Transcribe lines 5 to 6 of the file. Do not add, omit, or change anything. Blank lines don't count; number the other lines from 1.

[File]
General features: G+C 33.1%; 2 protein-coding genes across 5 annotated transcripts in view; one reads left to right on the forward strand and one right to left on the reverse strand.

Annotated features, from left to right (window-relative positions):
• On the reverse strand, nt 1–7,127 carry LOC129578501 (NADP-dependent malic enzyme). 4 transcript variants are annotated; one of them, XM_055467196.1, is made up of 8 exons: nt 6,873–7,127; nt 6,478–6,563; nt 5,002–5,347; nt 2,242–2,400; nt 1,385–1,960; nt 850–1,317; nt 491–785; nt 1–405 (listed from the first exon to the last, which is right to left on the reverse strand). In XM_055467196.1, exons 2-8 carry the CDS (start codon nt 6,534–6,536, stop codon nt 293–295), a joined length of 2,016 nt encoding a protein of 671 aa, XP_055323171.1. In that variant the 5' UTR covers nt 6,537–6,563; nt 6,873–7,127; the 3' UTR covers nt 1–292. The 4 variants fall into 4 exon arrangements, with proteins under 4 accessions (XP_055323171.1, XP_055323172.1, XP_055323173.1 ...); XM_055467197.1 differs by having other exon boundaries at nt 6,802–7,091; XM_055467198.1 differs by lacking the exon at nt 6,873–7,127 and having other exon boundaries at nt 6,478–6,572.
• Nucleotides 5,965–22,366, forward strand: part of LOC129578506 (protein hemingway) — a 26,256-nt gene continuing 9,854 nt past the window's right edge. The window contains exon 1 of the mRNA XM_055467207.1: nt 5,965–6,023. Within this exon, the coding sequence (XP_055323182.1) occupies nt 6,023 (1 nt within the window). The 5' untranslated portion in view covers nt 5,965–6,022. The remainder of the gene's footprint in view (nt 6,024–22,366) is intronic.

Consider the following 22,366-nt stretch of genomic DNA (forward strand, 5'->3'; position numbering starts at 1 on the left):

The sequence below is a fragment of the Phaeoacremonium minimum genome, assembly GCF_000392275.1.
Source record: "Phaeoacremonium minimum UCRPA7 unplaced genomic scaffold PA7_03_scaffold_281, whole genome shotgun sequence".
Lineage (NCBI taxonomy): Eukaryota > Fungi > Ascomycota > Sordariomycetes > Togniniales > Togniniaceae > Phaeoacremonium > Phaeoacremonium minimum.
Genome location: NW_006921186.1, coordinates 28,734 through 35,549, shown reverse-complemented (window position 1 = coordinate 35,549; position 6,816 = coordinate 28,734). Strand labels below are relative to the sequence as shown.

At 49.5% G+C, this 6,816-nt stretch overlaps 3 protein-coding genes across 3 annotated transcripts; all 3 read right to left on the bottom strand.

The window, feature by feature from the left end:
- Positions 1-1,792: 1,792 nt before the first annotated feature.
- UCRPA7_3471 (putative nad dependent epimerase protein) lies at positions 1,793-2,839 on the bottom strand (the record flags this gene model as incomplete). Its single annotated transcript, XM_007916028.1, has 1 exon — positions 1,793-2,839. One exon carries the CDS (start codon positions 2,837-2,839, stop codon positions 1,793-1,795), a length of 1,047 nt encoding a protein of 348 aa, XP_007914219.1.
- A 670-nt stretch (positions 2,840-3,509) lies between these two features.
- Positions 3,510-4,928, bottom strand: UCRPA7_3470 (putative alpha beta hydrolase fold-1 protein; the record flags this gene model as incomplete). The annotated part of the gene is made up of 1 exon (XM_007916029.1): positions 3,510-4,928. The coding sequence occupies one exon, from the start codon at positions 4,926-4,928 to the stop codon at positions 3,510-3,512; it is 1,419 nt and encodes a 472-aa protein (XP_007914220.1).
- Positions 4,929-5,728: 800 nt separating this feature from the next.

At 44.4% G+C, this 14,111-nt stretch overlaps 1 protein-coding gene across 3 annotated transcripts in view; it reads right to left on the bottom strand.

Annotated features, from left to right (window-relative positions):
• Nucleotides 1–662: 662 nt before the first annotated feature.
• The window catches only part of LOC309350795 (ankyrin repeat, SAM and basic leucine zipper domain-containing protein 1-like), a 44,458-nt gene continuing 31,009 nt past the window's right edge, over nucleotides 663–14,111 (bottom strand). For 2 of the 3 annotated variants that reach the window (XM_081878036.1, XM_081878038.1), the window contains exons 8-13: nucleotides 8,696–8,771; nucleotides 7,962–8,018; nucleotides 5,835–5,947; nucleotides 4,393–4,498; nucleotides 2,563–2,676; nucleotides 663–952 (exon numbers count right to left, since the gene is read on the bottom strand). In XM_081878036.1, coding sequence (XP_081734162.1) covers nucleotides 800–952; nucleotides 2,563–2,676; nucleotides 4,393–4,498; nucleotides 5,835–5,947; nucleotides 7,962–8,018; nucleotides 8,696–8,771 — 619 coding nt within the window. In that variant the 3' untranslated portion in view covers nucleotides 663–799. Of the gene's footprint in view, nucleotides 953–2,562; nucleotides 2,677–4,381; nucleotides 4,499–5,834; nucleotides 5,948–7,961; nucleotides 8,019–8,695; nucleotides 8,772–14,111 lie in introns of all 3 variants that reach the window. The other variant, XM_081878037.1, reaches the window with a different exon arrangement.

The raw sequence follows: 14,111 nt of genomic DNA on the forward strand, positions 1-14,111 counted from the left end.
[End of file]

Consider the following 22,366-nt stretch of genomic DNA (forward strand, 5'->3'; position numbering starts at 1 on the left):

The sequence below is a fragment of the Phaeoacremonium minimum genome, assembly GCF_000392275.1.